Wow. What amazing machines! But let's have a reality check. So much depends on the camera angle. After all, my own Fiona looks like this:

Anyway, Chris and Sabine displayed great skill. And Chris certainly enjoyed the drive and his victory!

Then it was the turn of Matt to show his skills, by throwing off three types of paparazzi, who would be chasing him. They'd 'win' if any one of them got a clear shot of him. One was 'piloting' a drone. One would be airborne, with a propeller strapped to his back. One would be on a dirt-track motorbike. Matt was driving an Ariel Nomad:

Matt was confident he could out-drive his pursuers. The Nomad certainly looked handy in the dust:

But remember, the camera angle is always half the effect. Fiona looks just as capable in the right light:

Well, Matt downed the flying paparazzo, and made the drone crash. But he couldn't so easily shake the bike:

At least not until they reached proper tarmac - and some hairpin bends, which tamed the biker, letting Matt pull away. But then a big truck blocked the road! It was however the one driven by The Reformed Stig, and soon Matt was driving up the let-down ramps. The biking paparazzo never got a shot.

The next film involved Chris and Matt and two old Reliant open-top three-wheelers painted in British and American colours. Uh-oh. But it was not at all a Clarkson-style rubbishing of hated three-wheelers. None of this stuff:

The two cars were treated with respect. It was a friendly 'race' from the BBC HQ in central London to Blackpool on the Lancashire coast. A pretty long drive!

They make a good start, not tipping over at any point, even though London has bends and corners aplenty. Matt was amused by the quirkiness of his Reliant.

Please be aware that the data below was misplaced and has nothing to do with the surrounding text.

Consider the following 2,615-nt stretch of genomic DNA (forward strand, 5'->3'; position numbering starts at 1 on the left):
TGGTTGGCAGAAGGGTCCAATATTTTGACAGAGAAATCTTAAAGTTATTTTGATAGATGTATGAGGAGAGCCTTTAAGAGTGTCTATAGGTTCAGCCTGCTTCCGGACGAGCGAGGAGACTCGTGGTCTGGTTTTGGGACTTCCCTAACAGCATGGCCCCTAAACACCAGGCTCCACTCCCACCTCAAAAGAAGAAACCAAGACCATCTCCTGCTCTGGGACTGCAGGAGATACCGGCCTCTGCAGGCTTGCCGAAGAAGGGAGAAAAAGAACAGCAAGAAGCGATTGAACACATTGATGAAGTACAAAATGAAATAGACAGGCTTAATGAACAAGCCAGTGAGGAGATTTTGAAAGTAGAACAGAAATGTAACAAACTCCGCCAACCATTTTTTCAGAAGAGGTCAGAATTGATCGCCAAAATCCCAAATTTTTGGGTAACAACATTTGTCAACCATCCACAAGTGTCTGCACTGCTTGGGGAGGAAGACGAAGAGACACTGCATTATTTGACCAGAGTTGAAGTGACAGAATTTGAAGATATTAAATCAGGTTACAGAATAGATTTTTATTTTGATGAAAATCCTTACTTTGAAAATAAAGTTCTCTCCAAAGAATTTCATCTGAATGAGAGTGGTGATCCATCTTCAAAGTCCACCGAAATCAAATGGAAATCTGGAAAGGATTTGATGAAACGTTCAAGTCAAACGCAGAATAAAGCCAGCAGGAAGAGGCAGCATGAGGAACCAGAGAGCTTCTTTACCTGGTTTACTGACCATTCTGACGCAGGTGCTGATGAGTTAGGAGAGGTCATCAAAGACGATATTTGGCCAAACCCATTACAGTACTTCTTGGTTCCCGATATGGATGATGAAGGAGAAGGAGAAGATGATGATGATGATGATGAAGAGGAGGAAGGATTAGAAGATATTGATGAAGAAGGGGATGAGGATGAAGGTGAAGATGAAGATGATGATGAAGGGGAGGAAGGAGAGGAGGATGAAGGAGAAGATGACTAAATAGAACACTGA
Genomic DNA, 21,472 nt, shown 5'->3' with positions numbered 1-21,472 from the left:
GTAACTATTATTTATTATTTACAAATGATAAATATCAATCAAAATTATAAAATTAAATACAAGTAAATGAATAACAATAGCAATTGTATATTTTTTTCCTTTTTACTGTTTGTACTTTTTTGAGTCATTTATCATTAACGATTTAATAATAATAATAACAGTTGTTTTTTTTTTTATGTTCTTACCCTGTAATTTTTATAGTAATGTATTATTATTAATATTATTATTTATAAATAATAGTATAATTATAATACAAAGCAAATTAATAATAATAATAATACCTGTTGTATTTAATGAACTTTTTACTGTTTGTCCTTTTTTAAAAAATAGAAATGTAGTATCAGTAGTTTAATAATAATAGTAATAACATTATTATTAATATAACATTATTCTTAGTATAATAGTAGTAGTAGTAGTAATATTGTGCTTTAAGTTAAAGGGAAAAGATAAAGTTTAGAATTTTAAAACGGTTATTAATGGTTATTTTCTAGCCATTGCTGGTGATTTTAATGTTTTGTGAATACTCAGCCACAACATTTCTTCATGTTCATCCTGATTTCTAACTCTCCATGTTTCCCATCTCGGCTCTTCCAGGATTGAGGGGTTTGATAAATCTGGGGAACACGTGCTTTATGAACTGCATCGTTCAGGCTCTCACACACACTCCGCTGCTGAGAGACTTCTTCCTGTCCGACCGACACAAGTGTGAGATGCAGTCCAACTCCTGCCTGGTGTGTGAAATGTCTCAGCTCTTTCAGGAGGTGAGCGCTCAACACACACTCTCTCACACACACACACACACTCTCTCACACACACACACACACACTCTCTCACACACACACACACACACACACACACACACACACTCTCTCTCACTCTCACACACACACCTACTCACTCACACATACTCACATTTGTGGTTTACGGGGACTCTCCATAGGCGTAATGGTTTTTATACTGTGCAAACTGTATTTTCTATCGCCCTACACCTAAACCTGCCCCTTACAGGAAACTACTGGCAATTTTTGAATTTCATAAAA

But then his car started to smoke alarmingly, and he spent most of the trip up north on the back platform of a road-rescue lorry. He insisted, however, on entering the fair seaside town of Blackpool under his own steam. So, with night and the rain both falling, both cars triumphantly entered the Blackpool suburbs, passing under a lit-up arch welcoming both, or at least Matt:

Next day, Chris and Matt filmed another series of stunts. This time it was the original British Land Rover pitted against the wartime American Willys Jeep, with the Lord Mayor of Blackpool reading out the challenges. First, hauling a caravan out off the wet sands: Matt and his Jeep won.

Then, rescuing two ladies stuck fast on the beach by their seven-inch heels:

Again, Matt won in his Jeep. Clearly the original Land Rover wasn't designed with picking up drag artistes in mind. Whereas the Jeep was built especially to do that.

The last film was a hill-climbing challenge in the nearby Lake District, towing those Reliant three-heelers to the summit of Muncaster Fell by whatever route the two contenders, Chris and Matt, thought best. The Land Rover versus the Jeep again. They were not unassisted. Matt had a strong-man with him. Chris had two triathletes, one of them a map-reading expert. Both teams were chipper about their chances.

They each had profound faith in their route-planning. Matt was going directly for the summit up a steep track. Chris had selected a much longer route, but it wasn't so likely to get the Land Rover bogged down. For thick mud abounded.

Matt realised too late that he'd chosen the wrong way. The Jeep got seriously stuck in Lake District mire. Even strenuous pushing by the strong-man didn't help.

Meanwhile the plucky Britishers had also got stuck, the Reliant refusing to be towed further. But they thought of a very cunning plan: to wrench off a door from the Reliant (it seemed easy to do) and take just that to the summit. And they did. Hurrah!

Flying the flag. It was however perfectly fair for Matt, when he arrived, to query the fact that only a small part of Chris's Reliant had been taken to the top. But such was their friendly bonding by then that nothing was made of it. Naturally, Fiona could have managed even better, being of course a great towcar. She looks like this, by the way:

This has been a very, very long post, but I thought it important to study the first of the new Top Gear programmes in detail, and at length. On this showing, I'll be watching again.


  1. So they still cannot stop making fun of cross dressers!

  2. Well, these were professional ladies, of course, stage performers, and not necessarily people with a gender issue. I think the joke was on the traditional seaside style of Blackpool, and not on men in women's clothing who hang around in bars.